3

The electron-positron pair has a center-of-mass reference frame where the momentum is 0. Obviously, there exists no one-photon system with positive energy which has 0 momentum, as the energy-momentum relation for a photon is $E = p c$.


0

No. A pair of neutrinos is pulled from the vacuum. One of them interacts with one of the quarks via the weak force, and they both change identity: the quark to another kind, thus changing the neucleon; the neutrino to an electron, which escapes. (The negative charge unit also moved from the quark to the lepton.) The electron escapes as the beta ...


21

Since the spin of the charged $\pi$ is $0$, the spins of the daughter particles need to add up to $0$ as well, i.e., their spins need to be anti-parallel. That's nothing else than the conservation of angular momentum. Assuming the anti-neutrino to be massless, it is always right-handed. Right-handed means that the momentum vector and the spin vector are ...


2

The underlying problem of your trap design is that two dipoles can't make a quadrupole! You are probably aware of the multipole expansion of electric (or magnetic) fields. This is where the terms "dipole" and "quadrupole" come from. As a physics student, one often encounters the exterior multipole expansion: When there are charges inside some volume, and ...


0

Not at all. The split of the 6 component electromagnetic field into a 3 component electric field and a three component magnetic field is an artifact of choosing an inertial frame. A different frame will break the same electromagnetic field into different parts. Just like if you have combinations of jumping to the future and teleporting in space then when ...


0

I do not think many people attempt to find the absolute total internal energy of a system. Rather they will pick and choose what needs to be counted to suit their purposes. If interested in statistical mechanics then treated atoms as billiard balls which can rotate and vibrate, have translational kinetic energy and potential energy due to the inter atomic ...


2

How do we know that elementary particles possess definite parity? From the fitting of experimental data. Here is a review from 1965 , when we were still discovering the plethora of particles and started classifying them according to their quantum numbers. Since spin and parity are closely related quantities, there is usually some advantage in ...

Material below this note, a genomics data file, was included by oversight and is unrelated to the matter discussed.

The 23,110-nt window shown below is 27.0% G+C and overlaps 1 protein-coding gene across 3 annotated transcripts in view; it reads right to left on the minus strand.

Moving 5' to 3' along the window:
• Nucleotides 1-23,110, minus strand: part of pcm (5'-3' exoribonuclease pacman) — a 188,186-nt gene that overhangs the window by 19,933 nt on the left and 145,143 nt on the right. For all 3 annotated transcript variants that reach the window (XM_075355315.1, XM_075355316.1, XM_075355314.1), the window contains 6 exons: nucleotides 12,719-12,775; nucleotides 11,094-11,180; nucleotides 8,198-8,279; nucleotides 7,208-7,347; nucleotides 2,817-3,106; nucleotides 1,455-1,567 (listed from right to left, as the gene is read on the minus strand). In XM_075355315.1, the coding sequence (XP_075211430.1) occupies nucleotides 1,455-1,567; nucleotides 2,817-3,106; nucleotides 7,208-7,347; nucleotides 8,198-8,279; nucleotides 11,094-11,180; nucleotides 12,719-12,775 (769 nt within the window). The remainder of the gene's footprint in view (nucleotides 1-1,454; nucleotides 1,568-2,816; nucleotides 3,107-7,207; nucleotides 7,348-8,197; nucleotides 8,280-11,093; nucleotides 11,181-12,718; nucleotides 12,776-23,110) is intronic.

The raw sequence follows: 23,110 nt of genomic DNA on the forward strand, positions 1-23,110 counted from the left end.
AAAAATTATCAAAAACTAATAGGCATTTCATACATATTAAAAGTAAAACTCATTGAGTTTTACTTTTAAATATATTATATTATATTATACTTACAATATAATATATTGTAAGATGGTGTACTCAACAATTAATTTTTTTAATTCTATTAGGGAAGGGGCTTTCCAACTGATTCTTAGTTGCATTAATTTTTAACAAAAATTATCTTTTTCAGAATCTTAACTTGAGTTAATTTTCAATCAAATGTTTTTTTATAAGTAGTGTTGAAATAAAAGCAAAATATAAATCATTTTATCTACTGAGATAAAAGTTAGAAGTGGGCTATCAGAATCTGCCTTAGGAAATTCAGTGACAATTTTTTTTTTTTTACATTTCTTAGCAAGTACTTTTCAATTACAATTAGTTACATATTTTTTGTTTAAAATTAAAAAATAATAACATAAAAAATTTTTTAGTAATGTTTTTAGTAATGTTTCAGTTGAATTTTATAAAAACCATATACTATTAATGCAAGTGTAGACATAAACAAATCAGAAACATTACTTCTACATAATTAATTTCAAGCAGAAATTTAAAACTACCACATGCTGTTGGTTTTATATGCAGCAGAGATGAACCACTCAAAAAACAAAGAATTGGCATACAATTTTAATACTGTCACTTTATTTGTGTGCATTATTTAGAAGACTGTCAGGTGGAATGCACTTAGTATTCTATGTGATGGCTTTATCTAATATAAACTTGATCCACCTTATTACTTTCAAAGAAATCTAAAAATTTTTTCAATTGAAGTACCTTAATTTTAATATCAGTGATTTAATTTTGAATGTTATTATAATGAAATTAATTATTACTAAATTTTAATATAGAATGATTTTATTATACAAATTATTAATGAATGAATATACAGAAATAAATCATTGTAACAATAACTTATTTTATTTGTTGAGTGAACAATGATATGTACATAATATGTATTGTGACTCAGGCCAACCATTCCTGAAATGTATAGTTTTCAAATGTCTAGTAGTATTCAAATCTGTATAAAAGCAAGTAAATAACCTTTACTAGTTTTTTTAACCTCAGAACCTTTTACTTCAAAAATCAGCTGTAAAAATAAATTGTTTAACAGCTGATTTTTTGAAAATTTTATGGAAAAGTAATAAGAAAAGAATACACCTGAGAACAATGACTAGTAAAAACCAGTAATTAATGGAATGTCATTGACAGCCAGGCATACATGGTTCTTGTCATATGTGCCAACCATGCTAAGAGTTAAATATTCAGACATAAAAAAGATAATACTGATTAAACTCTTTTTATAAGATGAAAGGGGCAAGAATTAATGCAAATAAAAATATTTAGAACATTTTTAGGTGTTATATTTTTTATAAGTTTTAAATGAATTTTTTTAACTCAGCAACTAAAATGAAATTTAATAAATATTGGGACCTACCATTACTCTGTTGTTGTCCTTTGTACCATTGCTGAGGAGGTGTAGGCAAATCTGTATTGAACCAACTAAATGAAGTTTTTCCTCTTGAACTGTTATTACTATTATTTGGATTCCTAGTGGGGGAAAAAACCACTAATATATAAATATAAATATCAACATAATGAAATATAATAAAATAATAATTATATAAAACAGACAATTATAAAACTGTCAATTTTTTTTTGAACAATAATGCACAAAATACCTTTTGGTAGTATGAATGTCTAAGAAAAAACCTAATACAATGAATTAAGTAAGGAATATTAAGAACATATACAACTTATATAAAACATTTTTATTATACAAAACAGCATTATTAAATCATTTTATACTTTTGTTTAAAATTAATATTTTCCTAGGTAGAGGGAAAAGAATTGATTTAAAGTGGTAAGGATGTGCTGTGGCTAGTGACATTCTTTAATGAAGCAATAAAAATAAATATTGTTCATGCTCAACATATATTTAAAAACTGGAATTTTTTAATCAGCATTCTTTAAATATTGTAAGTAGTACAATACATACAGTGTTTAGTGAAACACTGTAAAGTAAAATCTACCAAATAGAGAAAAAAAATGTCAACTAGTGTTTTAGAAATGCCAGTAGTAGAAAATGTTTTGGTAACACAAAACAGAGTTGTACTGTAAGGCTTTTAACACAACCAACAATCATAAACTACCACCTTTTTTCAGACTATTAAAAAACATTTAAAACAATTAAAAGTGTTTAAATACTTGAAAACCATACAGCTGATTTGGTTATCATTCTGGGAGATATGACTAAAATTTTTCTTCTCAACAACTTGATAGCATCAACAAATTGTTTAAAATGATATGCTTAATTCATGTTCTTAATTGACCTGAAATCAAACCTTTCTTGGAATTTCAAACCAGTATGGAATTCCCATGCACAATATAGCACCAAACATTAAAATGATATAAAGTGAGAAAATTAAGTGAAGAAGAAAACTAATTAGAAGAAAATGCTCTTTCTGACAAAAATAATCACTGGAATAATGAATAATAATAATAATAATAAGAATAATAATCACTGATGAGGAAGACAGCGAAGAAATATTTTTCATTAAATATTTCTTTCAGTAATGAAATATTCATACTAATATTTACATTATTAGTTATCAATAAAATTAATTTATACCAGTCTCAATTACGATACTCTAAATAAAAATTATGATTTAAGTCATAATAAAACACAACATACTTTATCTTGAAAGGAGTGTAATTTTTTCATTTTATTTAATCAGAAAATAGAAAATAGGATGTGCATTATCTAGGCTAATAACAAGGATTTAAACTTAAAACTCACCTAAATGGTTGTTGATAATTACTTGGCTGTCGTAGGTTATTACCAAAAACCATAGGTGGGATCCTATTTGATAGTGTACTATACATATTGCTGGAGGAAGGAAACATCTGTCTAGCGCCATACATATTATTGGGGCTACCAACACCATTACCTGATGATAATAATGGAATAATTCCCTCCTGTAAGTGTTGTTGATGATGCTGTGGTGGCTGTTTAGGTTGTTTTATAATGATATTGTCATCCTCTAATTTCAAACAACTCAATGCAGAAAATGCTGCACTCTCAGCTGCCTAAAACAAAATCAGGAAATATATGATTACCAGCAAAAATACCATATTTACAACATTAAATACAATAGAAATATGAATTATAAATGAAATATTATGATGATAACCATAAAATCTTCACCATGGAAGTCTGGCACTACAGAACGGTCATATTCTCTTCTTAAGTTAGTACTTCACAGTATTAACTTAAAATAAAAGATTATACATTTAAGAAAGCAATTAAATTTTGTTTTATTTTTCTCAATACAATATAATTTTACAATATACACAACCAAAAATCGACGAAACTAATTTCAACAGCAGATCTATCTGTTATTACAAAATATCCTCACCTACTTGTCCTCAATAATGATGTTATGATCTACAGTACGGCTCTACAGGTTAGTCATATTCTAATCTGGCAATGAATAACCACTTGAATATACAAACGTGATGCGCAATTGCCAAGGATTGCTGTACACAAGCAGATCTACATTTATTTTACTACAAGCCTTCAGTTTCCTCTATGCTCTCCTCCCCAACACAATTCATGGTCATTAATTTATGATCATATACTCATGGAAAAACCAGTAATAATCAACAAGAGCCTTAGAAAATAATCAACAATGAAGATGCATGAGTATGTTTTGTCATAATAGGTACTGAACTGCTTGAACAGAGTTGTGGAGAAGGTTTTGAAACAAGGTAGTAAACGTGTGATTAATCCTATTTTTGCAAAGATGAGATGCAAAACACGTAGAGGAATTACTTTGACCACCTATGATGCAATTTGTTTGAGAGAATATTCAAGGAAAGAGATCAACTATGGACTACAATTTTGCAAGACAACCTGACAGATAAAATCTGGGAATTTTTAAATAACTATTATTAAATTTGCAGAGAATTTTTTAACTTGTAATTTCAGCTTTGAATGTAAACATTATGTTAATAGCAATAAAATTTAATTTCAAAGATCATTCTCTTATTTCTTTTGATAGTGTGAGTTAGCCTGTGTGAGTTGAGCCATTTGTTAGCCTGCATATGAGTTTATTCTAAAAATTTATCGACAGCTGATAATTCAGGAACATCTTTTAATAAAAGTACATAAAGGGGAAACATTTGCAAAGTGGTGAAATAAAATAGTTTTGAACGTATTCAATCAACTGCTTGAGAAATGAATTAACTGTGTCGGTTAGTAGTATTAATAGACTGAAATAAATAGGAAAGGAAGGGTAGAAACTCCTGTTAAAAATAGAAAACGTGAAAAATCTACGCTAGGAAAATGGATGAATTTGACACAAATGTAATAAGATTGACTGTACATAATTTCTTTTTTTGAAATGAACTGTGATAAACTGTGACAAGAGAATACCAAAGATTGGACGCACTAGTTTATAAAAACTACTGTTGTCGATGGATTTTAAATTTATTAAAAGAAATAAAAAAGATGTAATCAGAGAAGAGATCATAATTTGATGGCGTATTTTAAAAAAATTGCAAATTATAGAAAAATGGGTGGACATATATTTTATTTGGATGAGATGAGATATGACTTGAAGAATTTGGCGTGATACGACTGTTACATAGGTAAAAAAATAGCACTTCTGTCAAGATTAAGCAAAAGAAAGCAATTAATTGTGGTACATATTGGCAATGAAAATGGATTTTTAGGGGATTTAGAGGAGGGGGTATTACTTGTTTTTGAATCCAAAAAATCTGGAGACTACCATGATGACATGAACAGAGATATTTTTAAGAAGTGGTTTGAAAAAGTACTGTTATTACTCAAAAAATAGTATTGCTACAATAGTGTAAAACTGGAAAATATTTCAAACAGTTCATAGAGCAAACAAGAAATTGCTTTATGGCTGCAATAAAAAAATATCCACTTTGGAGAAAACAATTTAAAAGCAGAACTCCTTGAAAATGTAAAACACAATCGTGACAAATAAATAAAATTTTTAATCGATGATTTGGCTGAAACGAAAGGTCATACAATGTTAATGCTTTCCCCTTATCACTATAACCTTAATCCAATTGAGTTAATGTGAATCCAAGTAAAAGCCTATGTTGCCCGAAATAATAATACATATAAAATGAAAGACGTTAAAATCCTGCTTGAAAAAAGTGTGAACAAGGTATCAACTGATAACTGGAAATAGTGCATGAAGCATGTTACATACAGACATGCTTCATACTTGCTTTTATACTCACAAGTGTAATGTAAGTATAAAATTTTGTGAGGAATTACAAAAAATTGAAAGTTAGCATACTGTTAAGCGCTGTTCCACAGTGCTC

4

Why, yes, they do! Probably the most decisive way to show this involves "handedness" of neutrinos. I won't get too much into the details here, but neutrinos are nearly massless and travel at nearly the speed of light; and when something travels at the speed of light you can describe its spin as either "right-handed" (momentum and spin are in-line) or ...


0

Seeing how the other answers mention things like Lagrangian and quite a few details of the Standard Model, I feel that a more popular level explanation is needed. This comes with the pitfall of not being accurate, but for that you have other sources. I will pull a rabbit out of my hat and answer without a single (real) formula. What does "mass" mean to a ...


9

The mass always means the same thing – but in different theories, one uses different equations and other tools to express the mass. Inertial mass $m$ is the quantity expressing "resistance of the object with respect to acceleration", i.e. the coefficient that enters Newton's $F=ma$. The gravitational mass is what enters the formula for the gravitational ...


7

Particle physics has a set of elementary particles , some of which have zero mass. In this table the general public has heard of the electron and maybe the photon. The mass of the electron has been measured consistent with classical definition of mass. The mathematical theory of elementary particles is called the standard model and the table has the ...


3

Those who write than the Standard Model (SM) is natural interpret it as a fundamental theory, rather than an effective theory or effective field theory, with an unphysical cut-off taken to infinity, $\Lambda\to\infty$. The bare parameters and loop corrections diverge, but are in any case considered unphysical. Only renormalized Lagrangian parameters ...


0